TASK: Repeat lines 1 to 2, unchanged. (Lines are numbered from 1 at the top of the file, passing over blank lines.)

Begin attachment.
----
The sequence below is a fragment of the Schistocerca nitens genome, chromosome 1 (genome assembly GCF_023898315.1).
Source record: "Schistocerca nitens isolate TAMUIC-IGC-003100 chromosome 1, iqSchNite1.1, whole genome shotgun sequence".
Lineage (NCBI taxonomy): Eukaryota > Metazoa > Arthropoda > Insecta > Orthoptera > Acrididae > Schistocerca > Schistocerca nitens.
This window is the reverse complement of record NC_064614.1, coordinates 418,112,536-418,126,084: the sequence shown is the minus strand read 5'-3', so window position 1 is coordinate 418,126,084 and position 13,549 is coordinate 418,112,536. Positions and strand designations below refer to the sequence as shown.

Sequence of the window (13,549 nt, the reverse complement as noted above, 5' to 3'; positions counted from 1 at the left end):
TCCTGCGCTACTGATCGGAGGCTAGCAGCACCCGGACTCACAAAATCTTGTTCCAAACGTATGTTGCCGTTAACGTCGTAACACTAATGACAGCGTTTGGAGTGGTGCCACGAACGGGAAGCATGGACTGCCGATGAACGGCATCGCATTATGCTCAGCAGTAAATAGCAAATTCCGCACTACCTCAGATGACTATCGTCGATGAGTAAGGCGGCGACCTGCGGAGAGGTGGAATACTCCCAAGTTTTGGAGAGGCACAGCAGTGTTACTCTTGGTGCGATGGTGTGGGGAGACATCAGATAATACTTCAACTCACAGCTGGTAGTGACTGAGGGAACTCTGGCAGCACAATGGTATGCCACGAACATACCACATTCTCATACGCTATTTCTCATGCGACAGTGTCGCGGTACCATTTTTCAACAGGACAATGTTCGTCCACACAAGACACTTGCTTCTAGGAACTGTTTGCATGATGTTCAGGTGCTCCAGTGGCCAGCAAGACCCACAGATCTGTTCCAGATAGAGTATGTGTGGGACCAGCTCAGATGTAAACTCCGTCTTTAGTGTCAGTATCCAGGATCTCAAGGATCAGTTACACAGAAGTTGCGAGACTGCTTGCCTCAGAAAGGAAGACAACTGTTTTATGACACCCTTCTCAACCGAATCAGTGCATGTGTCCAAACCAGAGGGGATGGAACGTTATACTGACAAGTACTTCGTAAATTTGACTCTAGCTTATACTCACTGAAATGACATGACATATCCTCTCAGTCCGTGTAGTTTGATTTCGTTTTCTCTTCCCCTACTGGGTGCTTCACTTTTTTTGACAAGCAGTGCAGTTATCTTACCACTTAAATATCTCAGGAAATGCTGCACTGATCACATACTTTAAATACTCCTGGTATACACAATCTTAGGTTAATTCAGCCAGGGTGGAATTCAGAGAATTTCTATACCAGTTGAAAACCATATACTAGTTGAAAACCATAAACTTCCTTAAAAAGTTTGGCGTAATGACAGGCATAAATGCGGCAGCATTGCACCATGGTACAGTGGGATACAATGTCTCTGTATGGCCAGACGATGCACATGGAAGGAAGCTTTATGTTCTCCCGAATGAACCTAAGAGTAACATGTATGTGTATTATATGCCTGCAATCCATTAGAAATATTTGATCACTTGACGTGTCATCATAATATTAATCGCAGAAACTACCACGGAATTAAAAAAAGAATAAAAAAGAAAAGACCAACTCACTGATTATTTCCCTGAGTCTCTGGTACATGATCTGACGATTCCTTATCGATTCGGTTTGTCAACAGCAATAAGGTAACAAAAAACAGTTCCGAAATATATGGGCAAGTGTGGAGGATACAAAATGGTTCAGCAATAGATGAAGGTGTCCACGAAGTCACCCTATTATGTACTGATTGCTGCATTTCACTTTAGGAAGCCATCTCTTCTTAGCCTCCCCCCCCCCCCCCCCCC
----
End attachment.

The sequence below is a fragment of the Schistocerca nitens genome, chromosome 1 (genome assembly GCF_023898315.1).
Source record: "Schistocerca nitens isolate TAMUIC-IGC-003100 chromosome 1, iqSchNite1.1, whole genome shotgun sequence".